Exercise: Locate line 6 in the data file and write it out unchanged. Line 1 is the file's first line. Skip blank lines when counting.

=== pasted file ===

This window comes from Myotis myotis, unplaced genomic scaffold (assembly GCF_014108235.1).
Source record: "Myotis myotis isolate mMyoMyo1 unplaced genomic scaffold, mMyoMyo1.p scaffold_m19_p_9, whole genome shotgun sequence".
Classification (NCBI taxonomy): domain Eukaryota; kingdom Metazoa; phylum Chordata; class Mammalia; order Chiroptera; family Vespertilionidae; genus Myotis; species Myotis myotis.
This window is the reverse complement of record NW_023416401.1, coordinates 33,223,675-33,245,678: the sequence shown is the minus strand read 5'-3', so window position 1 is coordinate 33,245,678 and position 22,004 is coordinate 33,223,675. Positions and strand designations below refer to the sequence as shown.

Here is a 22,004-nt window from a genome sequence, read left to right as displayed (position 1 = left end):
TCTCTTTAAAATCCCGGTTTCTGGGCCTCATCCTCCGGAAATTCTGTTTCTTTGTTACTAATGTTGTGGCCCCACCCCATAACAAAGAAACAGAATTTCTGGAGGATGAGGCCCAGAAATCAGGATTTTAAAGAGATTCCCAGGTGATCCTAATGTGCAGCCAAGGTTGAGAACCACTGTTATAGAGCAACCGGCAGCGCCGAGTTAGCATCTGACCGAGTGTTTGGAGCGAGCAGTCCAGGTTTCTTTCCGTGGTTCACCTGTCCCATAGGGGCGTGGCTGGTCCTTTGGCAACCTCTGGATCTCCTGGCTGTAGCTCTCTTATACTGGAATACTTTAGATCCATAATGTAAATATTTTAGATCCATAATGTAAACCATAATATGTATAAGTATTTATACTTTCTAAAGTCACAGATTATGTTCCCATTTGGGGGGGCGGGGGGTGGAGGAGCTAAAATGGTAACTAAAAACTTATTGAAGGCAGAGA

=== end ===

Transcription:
TCTCTTTAAAATCCCGGTTTCTGGGCCTCATCCTCCGGAAATTCTGTTTCTTTGTTACTAATGTTGTGGCCCCACCCCATAACAAAGAAACAGAATTTCTGGAGGATGAGGCCCAGAAATCAGGATTTTAAAGAGATTCCCAGGTGATCCTAATGTGCAGCCAAGGTTGAGAACCACTGTTATAGAGCAACCGGCAGCGCCGAGTTAGCATCTGACCGAGTGTTTGGAGCGAGCAGTCCAGGTTTCTTTCCGTGGTTCACCTGTCCCATAGGGGCGTGGCTGGTCCTTTGGCAACCTCTGGATCTCCTGGCTGTAGCTCTCTTATACTGGAATACTTTAGATCCATAATGTAAATATTTTAGATCCATAATGTAAACCATAATATGTATAAGTATTTATACTTTCTAAAGTCACAGATTATGTTCCCATTTGGGGGGGCGGGGGGTGGAGGAGCTAAAATGGTAACTAAAAACTTATTGAAGGCAGAGA